But it still reaches the Mendoza line because it’s still a marked improvement over the dismal cars that still mar Hyundai’s reputation. In my mind it truly marks the line between where Hyundais can be sold, and where they can’t.
    – The Jeep Liberty. Because it’s better than the Compass/Liberty twins. Those two cars shouldn’t be sold in all good honesty.
    – The Chevy Malibu. See ’12 Honda Civic, minus what made even that car good. Basically, any car that lasts only one model year before emergency revisions have to be taken.
    – And its stablemate, the outgoing Impala. It’s a good car. I’m almost tempted to say it’s a great car, actually. It’s comfortable like nothing you would believe. It’s truly a poor man’s Caddy. The final iteration’s 3.9 V6 has identical numbers to the SS’ 5.0 V8, except the improved (and actually competitive) fuel economy. Yet other than interior room and laz-y-boy (note not necessarily supportive) seating it was very average at best. The vanilla exterior and interior isn’t what doomed it to mediocrity. The Camry and Corolla, frankly, is living proof that those aren’t factors in the modern American car market. What did do it for the Impala was the lack of any real competitive features, especially in technology. Oh, and being too big. The last-gen Accord barely fits in my garage as it is.

  • avatar
    Secret Hi5

    Rental cars: If I have to settle for an Avenger, 200, Jetta, Camry, Corolla, Impala Classic, Elantra, any CUV from Hyundai/Kia, or minivan,
    then I consider that my rental car Mendoza line has been violated.

    I have not come across the Dart at National, so I don’t know where it stands w/r/t the Mendoza line.

  • avatar
    Summicron

    Anyone else having a synesthetic moment from that card picture?

    Mmmm… bubble gum, summer grass and sweet lotion-y smells coming from…girls?!

  • avatar
    thelaine

    Any car that starts and runs reliably with regular maintenance is above the Mendoza Line. Any car that makes me reach for the AAA card too frequently is going to get a visit from the Turk.

  • avatar
    redav

    I would say for overall mediocrity, the Cruze & Malibu. I think they are perfectly adequate, but there are better options with better value. I would not recommend them, but I wouldn’t talk a friend out of getting one if they wanted it.

    (Thinking on it, I think that’s my working definition: Mediocrity is the space between recommending a car & advising against it.)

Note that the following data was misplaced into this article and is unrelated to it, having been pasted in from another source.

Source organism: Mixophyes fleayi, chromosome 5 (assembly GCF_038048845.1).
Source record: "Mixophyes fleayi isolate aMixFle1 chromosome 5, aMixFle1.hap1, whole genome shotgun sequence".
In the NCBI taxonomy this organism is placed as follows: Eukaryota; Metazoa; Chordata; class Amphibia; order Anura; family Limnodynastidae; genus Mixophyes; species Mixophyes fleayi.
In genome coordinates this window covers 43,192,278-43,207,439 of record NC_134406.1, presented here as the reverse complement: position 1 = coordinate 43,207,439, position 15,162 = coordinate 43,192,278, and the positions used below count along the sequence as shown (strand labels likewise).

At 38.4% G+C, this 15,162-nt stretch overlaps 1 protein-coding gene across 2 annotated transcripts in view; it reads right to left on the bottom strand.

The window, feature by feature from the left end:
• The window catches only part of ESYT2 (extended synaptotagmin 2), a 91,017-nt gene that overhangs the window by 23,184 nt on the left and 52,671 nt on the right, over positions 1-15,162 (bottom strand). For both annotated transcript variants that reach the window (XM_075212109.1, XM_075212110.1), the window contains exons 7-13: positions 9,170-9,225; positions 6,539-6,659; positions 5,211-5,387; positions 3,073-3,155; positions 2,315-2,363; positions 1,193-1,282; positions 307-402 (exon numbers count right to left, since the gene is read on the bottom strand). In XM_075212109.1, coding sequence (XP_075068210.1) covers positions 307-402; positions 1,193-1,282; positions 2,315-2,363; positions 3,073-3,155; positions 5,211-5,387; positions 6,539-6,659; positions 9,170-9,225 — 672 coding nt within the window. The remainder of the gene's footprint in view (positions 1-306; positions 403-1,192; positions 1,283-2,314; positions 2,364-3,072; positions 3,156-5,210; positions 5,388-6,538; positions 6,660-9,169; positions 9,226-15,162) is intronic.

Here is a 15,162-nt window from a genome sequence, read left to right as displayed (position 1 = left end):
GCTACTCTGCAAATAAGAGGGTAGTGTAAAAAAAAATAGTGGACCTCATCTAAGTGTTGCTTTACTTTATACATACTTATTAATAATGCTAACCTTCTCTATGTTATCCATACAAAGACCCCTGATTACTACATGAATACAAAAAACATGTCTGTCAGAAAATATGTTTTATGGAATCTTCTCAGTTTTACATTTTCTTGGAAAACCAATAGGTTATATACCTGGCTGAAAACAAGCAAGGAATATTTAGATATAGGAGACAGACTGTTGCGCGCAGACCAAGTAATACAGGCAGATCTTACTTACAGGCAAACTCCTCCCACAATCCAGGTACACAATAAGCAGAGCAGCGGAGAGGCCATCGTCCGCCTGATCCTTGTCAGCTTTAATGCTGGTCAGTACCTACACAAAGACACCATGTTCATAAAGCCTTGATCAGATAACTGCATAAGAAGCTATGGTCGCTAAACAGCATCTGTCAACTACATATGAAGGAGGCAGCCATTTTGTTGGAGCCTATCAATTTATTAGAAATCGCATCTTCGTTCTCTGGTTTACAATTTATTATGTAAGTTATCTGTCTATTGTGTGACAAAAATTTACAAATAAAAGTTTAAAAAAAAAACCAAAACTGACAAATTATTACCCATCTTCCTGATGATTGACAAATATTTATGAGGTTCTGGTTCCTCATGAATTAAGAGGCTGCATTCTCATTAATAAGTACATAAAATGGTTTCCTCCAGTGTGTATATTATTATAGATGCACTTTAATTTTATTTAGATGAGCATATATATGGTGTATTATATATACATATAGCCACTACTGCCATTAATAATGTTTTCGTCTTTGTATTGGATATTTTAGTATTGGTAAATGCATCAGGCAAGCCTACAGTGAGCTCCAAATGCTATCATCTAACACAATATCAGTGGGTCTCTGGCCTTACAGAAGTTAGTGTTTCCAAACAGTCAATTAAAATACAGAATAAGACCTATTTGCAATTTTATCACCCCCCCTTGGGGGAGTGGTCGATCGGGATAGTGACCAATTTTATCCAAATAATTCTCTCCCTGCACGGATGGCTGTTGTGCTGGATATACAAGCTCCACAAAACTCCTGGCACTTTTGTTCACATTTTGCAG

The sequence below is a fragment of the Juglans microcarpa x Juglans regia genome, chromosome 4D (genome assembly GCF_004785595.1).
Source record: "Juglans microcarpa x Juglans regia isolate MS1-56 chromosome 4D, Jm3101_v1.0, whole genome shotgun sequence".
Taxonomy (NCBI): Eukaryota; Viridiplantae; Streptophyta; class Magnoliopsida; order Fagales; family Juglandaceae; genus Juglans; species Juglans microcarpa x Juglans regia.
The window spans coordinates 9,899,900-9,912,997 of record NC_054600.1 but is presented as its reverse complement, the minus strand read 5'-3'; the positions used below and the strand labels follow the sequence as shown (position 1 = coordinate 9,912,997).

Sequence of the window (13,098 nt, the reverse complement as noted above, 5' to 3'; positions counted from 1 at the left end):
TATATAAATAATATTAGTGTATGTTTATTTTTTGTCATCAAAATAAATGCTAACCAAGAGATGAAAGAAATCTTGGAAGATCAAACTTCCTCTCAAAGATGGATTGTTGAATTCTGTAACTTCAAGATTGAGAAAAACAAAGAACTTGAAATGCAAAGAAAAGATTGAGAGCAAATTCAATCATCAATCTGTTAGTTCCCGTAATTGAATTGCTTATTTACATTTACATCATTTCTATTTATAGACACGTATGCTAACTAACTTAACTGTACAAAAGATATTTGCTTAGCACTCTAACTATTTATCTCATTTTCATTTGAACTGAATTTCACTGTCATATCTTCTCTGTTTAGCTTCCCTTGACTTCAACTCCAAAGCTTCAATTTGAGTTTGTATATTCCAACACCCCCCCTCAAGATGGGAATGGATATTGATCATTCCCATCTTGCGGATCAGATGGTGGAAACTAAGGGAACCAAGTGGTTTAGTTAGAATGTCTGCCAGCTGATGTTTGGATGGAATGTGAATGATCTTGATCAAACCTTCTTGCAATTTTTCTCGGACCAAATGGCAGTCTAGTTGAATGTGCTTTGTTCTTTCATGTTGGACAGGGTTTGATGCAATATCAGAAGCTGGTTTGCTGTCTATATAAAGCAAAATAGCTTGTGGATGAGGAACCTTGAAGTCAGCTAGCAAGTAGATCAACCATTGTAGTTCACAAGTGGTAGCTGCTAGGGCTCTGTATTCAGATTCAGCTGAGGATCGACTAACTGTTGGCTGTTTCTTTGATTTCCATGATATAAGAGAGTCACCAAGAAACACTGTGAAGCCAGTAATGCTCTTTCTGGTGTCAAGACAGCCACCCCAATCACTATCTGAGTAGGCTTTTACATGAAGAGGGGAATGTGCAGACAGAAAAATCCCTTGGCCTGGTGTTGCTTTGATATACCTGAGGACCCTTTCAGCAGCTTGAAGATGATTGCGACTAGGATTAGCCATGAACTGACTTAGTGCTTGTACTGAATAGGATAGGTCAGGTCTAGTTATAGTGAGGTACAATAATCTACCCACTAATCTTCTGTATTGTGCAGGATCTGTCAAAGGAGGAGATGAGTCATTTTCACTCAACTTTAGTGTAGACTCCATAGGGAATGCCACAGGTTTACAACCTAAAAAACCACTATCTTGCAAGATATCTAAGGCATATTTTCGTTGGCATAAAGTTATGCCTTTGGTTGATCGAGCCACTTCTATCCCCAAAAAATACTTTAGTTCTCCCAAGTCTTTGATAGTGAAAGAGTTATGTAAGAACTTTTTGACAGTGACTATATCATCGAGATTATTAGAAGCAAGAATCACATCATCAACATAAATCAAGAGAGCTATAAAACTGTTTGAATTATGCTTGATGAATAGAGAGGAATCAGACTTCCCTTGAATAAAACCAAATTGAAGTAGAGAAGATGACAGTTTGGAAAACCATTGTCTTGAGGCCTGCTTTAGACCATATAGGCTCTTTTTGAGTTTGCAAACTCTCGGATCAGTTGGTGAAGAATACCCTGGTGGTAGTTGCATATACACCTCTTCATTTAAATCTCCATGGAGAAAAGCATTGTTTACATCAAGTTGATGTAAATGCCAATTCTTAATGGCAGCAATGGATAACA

For some good traits barely making up for some lousy ones, the Mazda2. Lousy power, not great mpg, but lightweight & fun to drive.

  • avatar
    manu06

    Honda CRZ. Decent styling , good handling but so -so fuel economy and quickness.
    Would I buy one at a slightly lower price ? Maybe, maybe not.

  • avatar
    Caboose

    I’m going out on a limb here: FRS. (Though not necessarily the BR-Z.)

    That little coupe is the car-ification of Mario Mendoza: FRS is just barely good enough for the strata (price category) in which it plays. Like Mendoza’s all glove-no bat, FRS is all chassis-no balls. Compared to many other cars its size, it’s great. But compared to most cars in its price range, its barely good enough.

    Like Mendoza, FRS has its fans. Mendoza’s fans said, “Look, the guy’s a great infielder, a great one. Who cares if he can’t hit? He’s so far down the rotation it barely registers. And by the way, that’s why we hire hitters and sluggers”. Likewise, FRS fans say, “Look, it’s a great handler. A really great handler. And the suspension is pretty darned supple for the amount of handling you get, too. And the seats are really comfortable. Who cares if it gets blown off the road in a straight line by a V6 F-150, or by Toyota’s own 2004 facelift of the LS430? That’s why we buy other ca…oh”.

    See? The big difference between Mendoza and FRS is the time in which they play. In Mendoza’s Pirates, most players were one-trick pwnies. That was fine, because that was the game at the time. The Mendoza Line, as a concept, was initially a recognition that the game, it was a-changin’.

    Today, FRS has to be most of its buyers’ only car. It can’t afford to not do it all. In order to really justify its place in the lineup, it’s going to need some PEDs.

    • 0 avatar
      mkirk

      Not true…a guy that can play anywhere in the field and hit over .200 will land on a major league roster. It may be a new roster every Spring, but he’ll be there.

      Thus is the FRS. If you want a small, sporty RWD car but you have to have a back seat and are on some sort of budget, it’s the only game in town. A true utility infielder.

      • 0 avatar
        Caboose

        I knew Back Seat. I fooled around in Back Seat. And that, Sir, is no Back Seat.

      • 0 avatar
        JD23

        I like the baseball analogies, but I think you’re underselling Chipper. He obviously declined and was injury prone during his last few seasons, but he was still an above average player and one of the best hitters on his team in his final season. Also, he is easily one of the top five players of all time at his position. I’m not sure the Frontier’s peak was ever that high.

  • avatar
    salguod

    GMs Lambdas, and I say that as an owner of a ’10 Outlook. Great design, drives well, decent towing for a CUV (5200 lbs), attractive and brilliant packaging. Frankly, it does most things in the top half of the segment. The thing that puts it on the bubble for me is the worst in class (in many classes, frankly) reliability. Too many expensive trouble points – timing chains, transmissions, steering racks, sunroof leaks, etc. Had I known in June of ’10 what I know now, I might have a Pilot in the garage instead.

    But, I needed the extra space behind row 3 and the extra 700 lbs towing (available without AWD) and I liked the styling & packaging better on the Lambda than the Honda, still do. GM nailed the design and layout, if they could build them better they’d be tops.